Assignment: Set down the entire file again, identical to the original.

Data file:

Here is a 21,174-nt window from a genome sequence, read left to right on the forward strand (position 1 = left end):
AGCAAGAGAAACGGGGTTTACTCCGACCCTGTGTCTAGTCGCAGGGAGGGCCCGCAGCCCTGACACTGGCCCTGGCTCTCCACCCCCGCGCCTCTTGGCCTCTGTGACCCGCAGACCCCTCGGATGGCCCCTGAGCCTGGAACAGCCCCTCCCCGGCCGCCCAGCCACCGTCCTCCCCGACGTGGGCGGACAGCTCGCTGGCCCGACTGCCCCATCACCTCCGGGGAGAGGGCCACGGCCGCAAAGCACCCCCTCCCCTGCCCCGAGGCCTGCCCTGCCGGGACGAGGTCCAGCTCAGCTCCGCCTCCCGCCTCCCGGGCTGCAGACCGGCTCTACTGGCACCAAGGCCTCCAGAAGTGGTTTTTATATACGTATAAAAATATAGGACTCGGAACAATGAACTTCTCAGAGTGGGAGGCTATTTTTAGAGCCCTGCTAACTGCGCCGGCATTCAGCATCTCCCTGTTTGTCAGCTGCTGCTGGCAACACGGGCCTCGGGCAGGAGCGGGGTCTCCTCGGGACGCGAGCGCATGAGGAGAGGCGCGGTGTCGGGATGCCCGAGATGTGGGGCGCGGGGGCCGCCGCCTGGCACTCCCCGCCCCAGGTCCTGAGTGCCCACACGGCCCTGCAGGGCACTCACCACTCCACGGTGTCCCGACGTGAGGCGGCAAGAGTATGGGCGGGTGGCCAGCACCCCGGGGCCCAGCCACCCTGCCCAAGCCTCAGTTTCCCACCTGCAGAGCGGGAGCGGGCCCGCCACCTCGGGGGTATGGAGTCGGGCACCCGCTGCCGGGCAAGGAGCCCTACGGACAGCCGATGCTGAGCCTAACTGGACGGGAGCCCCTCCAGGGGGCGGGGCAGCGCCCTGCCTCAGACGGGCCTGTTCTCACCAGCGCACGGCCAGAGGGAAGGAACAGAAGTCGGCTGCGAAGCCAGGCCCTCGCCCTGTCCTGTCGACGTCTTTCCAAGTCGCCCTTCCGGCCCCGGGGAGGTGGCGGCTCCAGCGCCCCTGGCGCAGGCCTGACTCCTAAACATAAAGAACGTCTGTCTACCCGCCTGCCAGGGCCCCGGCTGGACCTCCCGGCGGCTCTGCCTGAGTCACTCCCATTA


Here is a 21,174-nt window from a genome sequence, read left to right on the forward strand (position 1 = left end):
AGCAAGAGAAACGGGGTTTACTCCGACCCTGTGTCTAGTCGCAGGGAGGGCCCGCAGCCCTGACACTGGCCCTGGCTCTCCACCCCCGCGCCTCTTGGCCTCTGTGACCCGCAGACCCCTCGGATGGCCCCTGAGCCTGGAACAGCCCCTCCCCGGCCGCCCAGCCACCGTCCTCCCCGACGTGGGCGGACAGCTCGCTGGCCCGACTGCCCCATCACCTCCGGGGAGAGGGCCACGGCCGCAAAGCACCCCCTCCCCTGCCCCGAGGCCTGCCCTGCCGGGACGAGGTCCAGCTCAGCTCCGCCTCCCGCCTCCCGGGCTGCAGACCGGCTCTACTGGCACCAAGGCCTCCAGAAGTGGTTTTTATATACGTATAAAAATATAGGACTCGGAACAATGAACTTCTCAGAGTGGGAGGCTATTTTTAGAGCCCTGCTAACTGCGCCGGCATTCAGCATCTCCCTGTTTGTCAGCTGCTGCTGGCAACACGGGCCTCGGGCAGGAGCGGGGTCTCCTCGGGACGCGAGCGCATGAGGAGAGGCGCGGTGTCGGGATGCCCGAGATGTGGGGCGCGGGGGCCGCCGCCTGGCACTCCCCGCCCCAGGTCCTGAGTGCCCACACGGCCCTGCAGGGCACTCACCACTCCACGGTGTCCCGACGTGAGGCGGCAAGAGTATGGGCGGGTGGCCAGCACCCCGGGGCCCAGCCACCCTGCCCAAGCCTCAGTTTCCCACCTGCAGAGCGGGAGCGGGCCCGCCACCTCGGGGGTATGGAGTCGGGCACCCGCTGCCGGGCAAGGAGCCCTACGGACAGCCGATGCTGAGCCTAACTGGACGGGAGCCCCTCCAGGGGGCGGGGCAGCGCCCTGCCTCAGACGGGCCTGTTCTCACCAGCGCACGGCCAGAGGGAAGGAACAGAAGTCGGCTGCGAAGCCAGGCCCTCGCCCTGTCCTGTCGACGTCTTTCCAAGTCGCCCTTCCGGCCCCGGGGAGGTGGCGGCTCCAGCGCCCCTGGCGCAGGCCTGACTCCTAAACATAAAGAACGTCTGTCTACCCGCCTGCCAGGGCCCCGGCTGGACCTCCCGGCGGCTCTGCCTGAGTCACTCCCATTA